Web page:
State of the Union, 2008
There wasn't much surprise in George W. Bush's last State of the Union address last night. Last year he still had hope for getting something done, but since then he has become acutely aware of his lame duck status. Now the name of the game is bowing out gracefully. Accordingly, it was fitting that he began on a note of seeking bipartisan cooperation. (See transcript in the Washington Post.) Unfortunately, the specific measure of cooperation that he cited -- the "stimulus" package -- does nothing to address the underlying structural distortions that gave rise to the current economic slowdown. Lacking in a broad consensus about the nature of the problem, there isn't much reason to hope for much more. Perhaps the next president will be more inclined to face up to the glaring defects in our economic system and launch some honest reforms. But with the most likely presidential nominees being McCain, Obama, and Hillary Clinton, that is not very likely.
Likewise, I'm not convinced that making the Bush tax cuts permanent is a good idea, especially given the lack of spending discipline on the part of the White House and the (formerly) GOP-led Congress. Now that the Democrats are in control of Congress, it's true any additional revenue is likely to be spent, but given their recent record on the budget, it will be hard for the Republicans to criticize them for this. Thus, Bush's threat to veto any bill "that does not cut the number and cost of earmarks in half" rang just a little hollow. Some Democrats have sensed the great opportunity that they have with voters who prioritize fiscal responsibility, and it may be the case that new leaders will emerge who actually want to restrain spending. But in a recession year, as this one seems to be, probably not.
While I strongly support his desire to do away with the "bias in the tax code against those who do not get their health insurance through their employer," I'm not sure that his proposed remedies go far enough. The simplest way to do that would be to tax employer contributions just like regular income. (I know: not bloody likely.)
As for his "No Child Left Behind Act," Bush declared that "no one can deny its results," referring to test scores. It's too bad First Lady Laura Bush, a teacher, didn't set her husband straight on that matter. The more you emphasize test scores, the more that education degenerates into a sterile quest to memorize bits of information, while critical thinking and creativity are steadily degraded. NCLB is a huge waste, and an unwarranted intrusion by the Federal government into state matters.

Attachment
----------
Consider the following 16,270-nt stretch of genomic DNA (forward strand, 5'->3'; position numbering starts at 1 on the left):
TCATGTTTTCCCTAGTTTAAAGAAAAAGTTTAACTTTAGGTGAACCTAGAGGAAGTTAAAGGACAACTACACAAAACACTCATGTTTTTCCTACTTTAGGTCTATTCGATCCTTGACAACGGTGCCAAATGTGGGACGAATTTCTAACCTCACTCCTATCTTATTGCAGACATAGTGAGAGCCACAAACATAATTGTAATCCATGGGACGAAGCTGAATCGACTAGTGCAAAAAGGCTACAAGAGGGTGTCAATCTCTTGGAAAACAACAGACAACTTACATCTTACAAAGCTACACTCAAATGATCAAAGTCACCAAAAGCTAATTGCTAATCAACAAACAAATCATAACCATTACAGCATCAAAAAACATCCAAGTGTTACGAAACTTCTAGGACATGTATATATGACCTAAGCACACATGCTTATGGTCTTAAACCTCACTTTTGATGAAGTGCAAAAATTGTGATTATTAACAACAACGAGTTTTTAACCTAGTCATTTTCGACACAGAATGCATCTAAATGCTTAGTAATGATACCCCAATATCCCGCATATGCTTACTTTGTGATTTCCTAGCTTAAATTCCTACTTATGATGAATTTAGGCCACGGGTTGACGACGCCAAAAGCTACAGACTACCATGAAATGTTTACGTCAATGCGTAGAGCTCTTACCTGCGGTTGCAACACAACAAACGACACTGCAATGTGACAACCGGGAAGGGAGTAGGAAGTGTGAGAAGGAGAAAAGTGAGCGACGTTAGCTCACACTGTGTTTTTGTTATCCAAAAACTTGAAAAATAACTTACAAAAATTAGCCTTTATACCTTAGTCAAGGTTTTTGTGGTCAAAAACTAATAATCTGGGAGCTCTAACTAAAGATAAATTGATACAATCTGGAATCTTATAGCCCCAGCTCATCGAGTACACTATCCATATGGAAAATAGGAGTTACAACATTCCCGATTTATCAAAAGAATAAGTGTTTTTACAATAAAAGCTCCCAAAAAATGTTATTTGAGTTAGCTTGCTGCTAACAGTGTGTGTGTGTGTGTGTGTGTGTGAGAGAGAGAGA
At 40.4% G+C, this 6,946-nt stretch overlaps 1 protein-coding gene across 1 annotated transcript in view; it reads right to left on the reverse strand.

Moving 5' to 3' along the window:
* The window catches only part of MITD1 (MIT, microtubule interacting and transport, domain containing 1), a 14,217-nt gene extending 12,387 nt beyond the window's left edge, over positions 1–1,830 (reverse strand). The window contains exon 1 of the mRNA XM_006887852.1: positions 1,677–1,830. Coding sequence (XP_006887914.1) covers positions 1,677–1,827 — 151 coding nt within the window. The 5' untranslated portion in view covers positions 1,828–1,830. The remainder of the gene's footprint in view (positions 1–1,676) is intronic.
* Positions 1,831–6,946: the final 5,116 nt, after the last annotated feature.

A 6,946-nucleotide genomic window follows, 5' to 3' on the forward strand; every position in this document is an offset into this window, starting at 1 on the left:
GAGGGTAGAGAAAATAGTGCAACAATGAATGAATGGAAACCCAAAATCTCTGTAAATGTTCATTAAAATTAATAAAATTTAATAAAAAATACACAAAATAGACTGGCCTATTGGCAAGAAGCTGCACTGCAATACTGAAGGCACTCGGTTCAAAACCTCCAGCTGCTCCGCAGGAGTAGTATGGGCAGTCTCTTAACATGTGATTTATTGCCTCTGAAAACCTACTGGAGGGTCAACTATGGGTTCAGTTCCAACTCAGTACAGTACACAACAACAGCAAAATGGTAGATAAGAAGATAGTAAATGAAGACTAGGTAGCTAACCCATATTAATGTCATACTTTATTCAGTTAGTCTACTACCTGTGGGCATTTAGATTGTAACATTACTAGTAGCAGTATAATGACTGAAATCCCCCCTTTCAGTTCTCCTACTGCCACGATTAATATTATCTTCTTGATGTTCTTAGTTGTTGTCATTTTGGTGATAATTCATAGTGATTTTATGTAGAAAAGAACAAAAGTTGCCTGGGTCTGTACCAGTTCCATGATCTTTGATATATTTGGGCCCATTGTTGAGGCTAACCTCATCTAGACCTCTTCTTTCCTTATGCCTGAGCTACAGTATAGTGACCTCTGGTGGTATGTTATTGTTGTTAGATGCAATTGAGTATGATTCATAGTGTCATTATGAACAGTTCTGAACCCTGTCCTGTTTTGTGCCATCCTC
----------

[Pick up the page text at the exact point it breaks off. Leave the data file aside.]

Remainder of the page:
Bush rightly extolled the virtues of free trade, particularly the social and political benefits on countries like Colombia, which remains in peril of narco-terrorism. Unfortunately, he failed to link that issue to immigration reform, which he seems to think can be addressed by an earnest appeal to "uphold both our laws and our highest ideals." Good luck.
On foreign policy, Bush proudly hailed the progress achieved thanks to the U.S. troop surge in Iraq, but also noted new challenges in Afghanistan and elsewhere. He was upbeat on prospects for democracy, even though there isn't much good news to report on that front lately, at least not in the Middle East. Understandably, the President said nothing about the potential for a major decline in U.S. global prestige if the current economic turmoil (mortgage defaults, rising energy prices) turns into a real crisis. The inability of Bush or any leader in Washington right now to effectively address the immigration issue, and more importantly to recognize the ugly truth that our economy today depends to a large extent on illegal activity, raises the possibility that the U.S. economy and the global economy are in a more precarious position than most people realize.
Bush's Mideast trip
It's hard to know what to make of President Bush's recent trip to the Middle East. I know it's one of those rituals that presidents have to do, like touring Latin America every so often, just to show we haven't forgotten that they exist. Admirable it may be, but Bush's defiantly optimistic outlook on the Mideast is getting harder and harder to reconcile with reality. (Within days of his departure, the standoff between the Israelis and Palestinians erupted into violence, as the wall between Gaza and Egypt was breached by a series of explosions.) Given the attitude of the two sides right now, Bush's declaration that a peace settlement is possible by the end of his term puts the U.S. in a bad bargaining position; Uncle Sam will get the old foreign aid "shake-down" as the price to be paid for a peace settlement. He also lobbied hard for democracy, at least for the sake of appearance.
In this context, it is appropriate to mention the documentary video called to my attention by Connie: The World Without US. It's a fictional account of a president who gets elected on a pledge to withdraw all U.S. combat forces from overseas, sort of an isolationist utopia...